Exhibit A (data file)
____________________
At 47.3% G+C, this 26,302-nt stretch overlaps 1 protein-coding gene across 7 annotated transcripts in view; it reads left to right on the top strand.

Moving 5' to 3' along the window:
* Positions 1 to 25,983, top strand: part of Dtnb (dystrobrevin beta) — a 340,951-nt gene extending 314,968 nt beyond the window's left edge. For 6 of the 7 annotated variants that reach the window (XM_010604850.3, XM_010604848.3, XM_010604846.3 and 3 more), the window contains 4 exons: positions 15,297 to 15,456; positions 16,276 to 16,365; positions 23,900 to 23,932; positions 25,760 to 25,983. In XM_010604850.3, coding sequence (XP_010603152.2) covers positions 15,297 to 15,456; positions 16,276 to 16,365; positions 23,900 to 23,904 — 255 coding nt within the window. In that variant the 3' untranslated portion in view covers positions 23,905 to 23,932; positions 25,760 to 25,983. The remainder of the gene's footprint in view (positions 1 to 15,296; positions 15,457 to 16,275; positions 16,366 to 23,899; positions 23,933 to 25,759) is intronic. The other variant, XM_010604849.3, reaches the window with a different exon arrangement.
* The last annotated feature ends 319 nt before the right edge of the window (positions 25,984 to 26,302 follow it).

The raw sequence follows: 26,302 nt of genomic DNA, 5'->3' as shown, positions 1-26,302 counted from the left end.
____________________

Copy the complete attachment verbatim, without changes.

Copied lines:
At 47.3% G+C, this 26,302-nt stretch overlaps 1 protein-coding gene across 7 annotated transcripts in view; it reads left to right on the top strand.

Moving 5' to 3' along the window:
* Positions 1 to 25,983, top strand: part of Dtnb (dystrobrevin beta) — a 340,951-nt gene extending 314,968 nt beyond the window's left edge. For 6 of the 7 annotated variants that reach the window (XM_010604850.3, XM_010604848.3, XM_010604846.3 and 3 more), the window contains 4 exons: positions 15,297 to 15,456; positions 16,276 to 16,365; positions 23,900 to 23,932; positions 25,760 to 25,983. In XM_010604850.3, coding sequence (XP_010603152.2) covers positions 15,297 to 15,456; positions 16,276 to 16,365; positions 23,900 to 23,904 — 255 coding nt within the window. In that variant the 3' untranslated portion in view covers positions 23,905 to 23,932; positions 25,760 to 25,983. The remainder of the gene's footprint in view (positions 1 to 15,296; positions 15,457 to 16,275; positions 16,366 to 23,899; positions 23,933 to 25,759) is intronic. The other variant, XM_010604849.3, reaches the window with a different exon arrangement.
* The last annotated feature ends 319 nt before the right edge of the window (positions 25,984 to 26,302 follow it).

The raw sequence follows: 26,302 nt of genomic DNA, 5'->3' as shown, positions 1-26,302 counted from the left end.